05 May 2010

Game Time Part IV: Head-to-Head Matchups

So who exactly were the worst game duration and pace offenders during the 2009 season? The tables below tell the story. I'm using Minutes per Game as the standard measure of game time, and Minutes per 100 Pitches as a measure of pace.

Individual Team Stats

The Yankees, by far, played the longest games in the majors and took longer than any other to get through 100 pitches. The average Yankees game in 2009 lasted 3 hours and 14 minutes, requiring 1 hour and 3 minutes to reach the century mark for pitches.

The second longest games belonged to the Los Angeles Dodgers (3:19 / gm; 1:02 / 100 pit.). Red Sox Nation sat through the 3rd longest games on average (3:07), and the 4th slowest (1:01 / 100 pit.). Interestingly, while the Tampa Bay Rays tied the Cleveland Indians for 4th place in duration (3:01), they tied for 3rd with the Red Sox in pace (1:01).

Head-to-Head Stats

The tables below map the average game duration and pace to 100 pitches of matchups in 2009 season. To level the playing field, I examined only regular season, 9-inning matchups, including a minimum of 4 games (in other words, no one-off interleague series, no extra-innings or rain-shortened games, no playoff effects, and fewer sample size issues).

Based on the individual team stats, you might conclude that Yankee-Red Sox matchups were in fact not the longest of the 2009 season. Well, you'd be wrong: Yankees-Red Sox matchups clocked in at an unmanageable 3 hours and 40 minutes per nine-framer. For those of you scoring at home, that's a full 45 minutes longer than the 2009 mean for games matching the aforementioned criteria (2:55).

Of course, if you don't have the time or the money to spend at a Yanks-BoSox game, you might instead opt for Yanks-Twins (3:31), Yanks-Angels (3:31), Yanks-Indians (3:26), Dodgers-Phillies (3:23) or Dodgers-Marlins (3:22). If you prefer interleague ball, a Dodgers-Angels (3:24) or Yanks-Phillies (3:20) matchup would have ensured a sore posterior while yielding plenty of time for beer runs.

In fact, every single matchup that averaged out to 200+ minutes during 2009 included either the Yankees or the Dodgers. If you plan to witness the Yankees visit to Dodger Stadium later this June, you might consider investing in some quality seat cushions.

The data tell a slightly different story when it comes to pace. While Yankees-Red Sox matchups were indeed slow (1:05 / 100 pit.), they were a good bit faster than Yankees-Indians games (1:07 / 100 pit). The Dodgers also managed to slow the game down a bit; in 2009 they were clocked at 1:05 against the Angels and 1:06 against the Braves.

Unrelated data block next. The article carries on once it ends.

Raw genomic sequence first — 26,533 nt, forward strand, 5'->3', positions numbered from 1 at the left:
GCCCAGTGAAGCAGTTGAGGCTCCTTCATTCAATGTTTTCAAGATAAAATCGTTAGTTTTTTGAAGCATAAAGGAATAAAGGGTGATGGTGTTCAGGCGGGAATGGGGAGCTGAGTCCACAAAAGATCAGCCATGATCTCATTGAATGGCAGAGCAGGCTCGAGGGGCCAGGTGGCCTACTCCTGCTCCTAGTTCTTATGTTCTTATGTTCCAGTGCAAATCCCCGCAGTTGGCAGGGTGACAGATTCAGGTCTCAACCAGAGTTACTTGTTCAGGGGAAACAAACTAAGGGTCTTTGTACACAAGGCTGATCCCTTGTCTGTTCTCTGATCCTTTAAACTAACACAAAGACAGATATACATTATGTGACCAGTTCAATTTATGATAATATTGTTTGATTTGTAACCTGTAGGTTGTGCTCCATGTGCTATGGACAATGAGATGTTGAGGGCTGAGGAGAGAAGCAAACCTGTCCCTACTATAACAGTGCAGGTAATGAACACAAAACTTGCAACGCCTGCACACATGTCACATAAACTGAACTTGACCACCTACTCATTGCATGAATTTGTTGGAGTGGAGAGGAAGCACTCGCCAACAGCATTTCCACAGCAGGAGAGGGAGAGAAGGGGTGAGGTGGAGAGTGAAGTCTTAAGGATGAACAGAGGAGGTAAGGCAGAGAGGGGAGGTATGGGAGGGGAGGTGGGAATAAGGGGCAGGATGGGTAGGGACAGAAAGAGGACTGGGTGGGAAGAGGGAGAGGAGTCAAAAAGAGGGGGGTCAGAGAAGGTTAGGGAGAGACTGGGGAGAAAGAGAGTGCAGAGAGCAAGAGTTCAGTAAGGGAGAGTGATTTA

In what looks like a rather odd outlier, the classic Rockies-Brewers matchup (1:06 / 100 pit) was the only non-Yankees, non-Dodgers dyad to average 1:05 or more per hundred pitches. This is rather surprising, since the games themselves were not exceptionally long at 3:19. Moreover, the Brew Crew and Rox ranked only 7th and 15th in pace. I'll file this anomaly for future investigation with data from additional seasons.

On the flip side of the model, we have the teams and matchups that play consistently faster and shorter games. Matchups such as Athletics-Giants (2:21), Athletics-Orioles (2:27), and Giants-Phillies (2:29) all came it under the 2.5 hour mark. In terms of pace, the Chicago White Sox were the only team whose matchups bested 53 Minutes per 100 Pitches. In fact, the ChiSox broke this barrier in four different matchups, against the Angels (52.6), Athletics (52.7), Cubs (52.8) and Jays (52.9).


It does appear that Cowboy Joe has a point. Yankees-Red Sox games were by far the longest in baseball during the 2009 season, even though they didn't meet in the postseason, and despite the fact that Yankees-Indians games were even slower. Unless I'm missing something obvious, I think it's safe to say that this has something to do with the deliberate approach the rivals take towards each other, most visible by repeated conferences on the mound and players calling time. These data are a pretty good indication that the players take this rivalry just as seriously as the fans do.

Game Time Series
Part I: Introduction
Part II: Response to Joe West
Part III: What Makes Long Games Long?
Part IV: Head-to-Head Matchups

(Photo Credit: UPI.com)

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